Andreasen’s attack is “an indictment of UKIP”, warn critics
UKIP MEP Marta Andreasen has had voices of support and fierce criticism after attacking UKIP as a “dictatorship” with a “Stalinist” leadership at the helm.
Speaking to LondonlovesBusiness.com, she suggested that Farage “does not like women” and “will not tolerate women that have a certain intelligence, he thinks women should be in the kitchen or in the bedroom”.
Andreasen also claimed that Farage only promotes those “who say yes to him and will be grateful for getting the job and will never contradict him”. She expressed concern that UKIP officials had been “bullying” her in order to allow candidates that were favoured by the leadership. “The new constitution for UKIP has empowered the leader in a disproportionate way, notably in the election of candidates,” she said.
LibDem MEP Rebecca Taylor told LondonlovesBusiness.com that Andreasen’s concern over the leadership’s influence on UKIP candidates would suggest that Farage “does not believe in democracy or trust his own party members”.
Mary Honeyball, Labour MEP for London, said: “Andreasen’s attack shows the depth of feeling she has and, clearly, she’s very angry and upset enough out have spoken out about it. I once appeared with her in a debate on Newsnight, and I must say she was one of the more thoughtful UKIP MEPs I have appeared alongside.
“We should give weight to what she says. This demonstrates UKIP is anti-women, it is a one man band and it’s all about Farage.”
Meanwhile, senior LibDem MEP Chris Davies told LondonlovesBusiness.com that Andreasen’s attack on Farage was “an indictment of UKIP”.
“She has got more credibility than most UKIP MEPs, so when she turns on them, it rather suggests an error of judgement [by Farage] in picking people. UKIP is rathe good at losing people every time around and Andreasen has more credibility than Farage on many things,” he said.
Davies went on to deliver a withering attack of his own on UKIP for their dependence on Nigel Farage as leader and their own performance in Parliament.
“UKIP are Farage. Without Farage they are nothing, they are completely incoherent without him. They don’t really have anything that holds them together except their hatred of the European Union. They haven’t got a programme or specific philosophy that has brought them together. They’re fuelled by anger without knowing how to channel that anger.
“They don’t want to vote or reform European laws and the European Parliament has no power to take Britain out of the EU. What’s their job? It is only to fund themselves as campaigners.”
Davies accused Farage of being a “workshy” and a political “gadfly” who shirks Parliamentary duties in order to pursue media opportunities, saying: “When it comes to the actual work you do as a Parliamentarian, they don’t get their hands dirty. We had a Common Fisheries Policy (CFP) vote today, I had been working on this for two years forming cross-party groups and we got a huge victory in moving the agenda forward.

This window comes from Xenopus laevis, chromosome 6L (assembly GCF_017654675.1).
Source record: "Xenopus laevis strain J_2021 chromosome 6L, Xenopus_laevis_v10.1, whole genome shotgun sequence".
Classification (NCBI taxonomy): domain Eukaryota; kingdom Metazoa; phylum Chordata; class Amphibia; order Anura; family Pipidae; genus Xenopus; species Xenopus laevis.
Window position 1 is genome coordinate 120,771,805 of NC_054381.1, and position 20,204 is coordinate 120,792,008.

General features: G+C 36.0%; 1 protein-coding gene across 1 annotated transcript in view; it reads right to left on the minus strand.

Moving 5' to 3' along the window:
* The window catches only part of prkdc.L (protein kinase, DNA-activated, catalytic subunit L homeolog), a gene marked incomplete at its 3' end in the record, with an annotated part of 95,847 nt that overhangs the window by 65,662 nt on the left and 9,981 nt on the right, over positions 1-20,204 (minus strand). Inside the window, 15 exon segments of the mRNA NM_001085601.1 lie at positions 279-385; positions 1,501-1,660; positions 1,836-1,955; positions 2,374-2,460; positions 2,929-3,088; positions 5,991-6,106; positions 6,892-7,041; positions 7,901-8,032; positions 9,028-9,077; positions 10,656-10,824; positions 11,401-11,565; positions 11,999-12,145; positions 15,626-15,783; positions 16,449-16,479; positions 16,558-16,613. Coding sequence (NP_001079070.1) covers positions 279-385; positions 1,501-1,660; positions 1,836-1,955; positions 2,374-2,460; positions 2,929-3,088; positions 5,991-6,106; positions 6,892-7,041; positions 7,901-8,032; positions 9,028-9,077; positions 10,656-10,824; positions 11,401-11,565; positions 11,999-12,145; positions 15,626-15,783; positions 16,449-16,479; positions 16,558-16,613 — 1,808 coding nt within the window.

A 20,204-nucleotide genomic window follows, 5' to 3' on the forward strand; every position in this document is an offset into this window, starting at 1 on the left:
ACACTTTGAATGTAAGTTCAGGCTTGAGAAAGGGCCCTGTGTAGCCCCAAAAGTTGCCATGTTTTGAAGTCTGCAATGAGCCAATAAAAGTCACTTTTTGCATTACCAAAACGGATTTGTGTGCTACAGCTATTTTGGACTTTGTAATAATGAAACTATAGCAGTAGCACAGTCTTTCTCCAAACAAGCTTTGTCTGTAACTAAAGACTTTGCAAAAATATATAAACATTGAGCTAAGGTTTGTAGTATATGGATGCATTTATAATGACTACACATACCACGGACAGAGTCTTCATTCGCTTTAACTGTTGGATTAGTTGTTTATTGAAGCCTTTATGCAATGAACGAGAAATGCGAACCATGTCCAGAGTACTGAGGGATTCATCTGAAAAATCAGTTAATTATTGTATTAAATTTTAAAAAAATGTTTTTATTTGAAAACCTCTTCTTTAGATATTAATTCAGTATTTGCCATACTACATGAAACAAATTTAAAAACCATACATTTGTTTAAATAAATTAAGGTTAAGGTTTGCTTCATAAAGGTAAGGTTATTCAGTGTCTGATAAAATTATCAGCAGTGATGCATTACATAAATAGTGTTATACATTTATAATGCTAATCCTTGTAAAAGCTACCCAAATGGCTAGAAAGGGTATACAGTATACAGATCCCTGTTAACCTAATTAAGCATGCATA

“Nigel was a member of the fisheries committee for many years. He never turned up.”
“Only after a lot of pressure from people like Hugh Fearnley Whittingstall, he turned up for the big fisheries committee votes before Christmas and sat there for three and a half hours. It was the first time he had ever been there.
“Having been there for three and a half hours, he didn’t stay for the last vote and promptly resigned. For three and a half hours it was almost like he had been forced to behave like a normal MEP and he couldn’t cope with it!
“He’s workshy, he’s a gadfly! He jumps from one thing to another, all for media opportunities!”
In response to Davies’ attacks on Farage, a UKIP spkesman told LondonlovesBusiness.com: “You’d be hard pressed to find anyone who works harder than Nigel Farage.”
“Nigel is up at 5am and goes to sleep at 11pm. He has a party to run!”
On Davies’ allegation that Farage left the EU fisheries committee early before the last vote, the spokesman said that the vote had been subject to repeat delays and Farage had “an important meeting with some Bulgarians over an immigration issue” to attend that had been previously arranged.
“The vote was going to be an obvious win for our side, we knew the result of the vote and he had an important meeting that was booked previously”, the spokesman added.
The spokesman also hit out at Andreasen’s claim that the new UKIP constitution gave too much power to the leader, dismissing “the idea that Farage is some sort of autocrat” as “laughable”.
The party had approved a new constitution last year in September with a 91.1% approval in a membership ballot, he also pointed out.
Meanwhile Richard Lowe, who was previously a UKIP parliamentary candidate before being forced to resign due to adverse comments in support of gay marriage, said he agreed with Andreasen about the state of UKIP and its leadership.
He tweeted: “Big respect for Marta. A rare high ranking kipper willing to say No to Nigel. Theyd probs have MPs if more did.”
He agreed with Lowe’s criticism about the rise of “brown-nosing” in the party, tweeting: “you cant blame em. That’s the system the leadership has worked so hard to build.”
However, Andreasen has come under fierce attack from anonymous sources in support of Farage.
An anonymous commenter suggested on LondonlovesBusiness.com that critics of Farage were “unused to the hurly burly ways of business which is his background”.
Another anonymous commenter wrote on LondonlovesBusiness.com that Andreasen needed to be “eradicated” from UKIP as it grew more popular because she was a “potentially damaging anomaly”.
“How can you represent the needs of UK residents when you spend hardly anytime in the UK? Local councillors have been forced to resign in such circumstances. The desperate slur on Farage that he does not like women is tabloid idiocy,” the anonymous commenter added.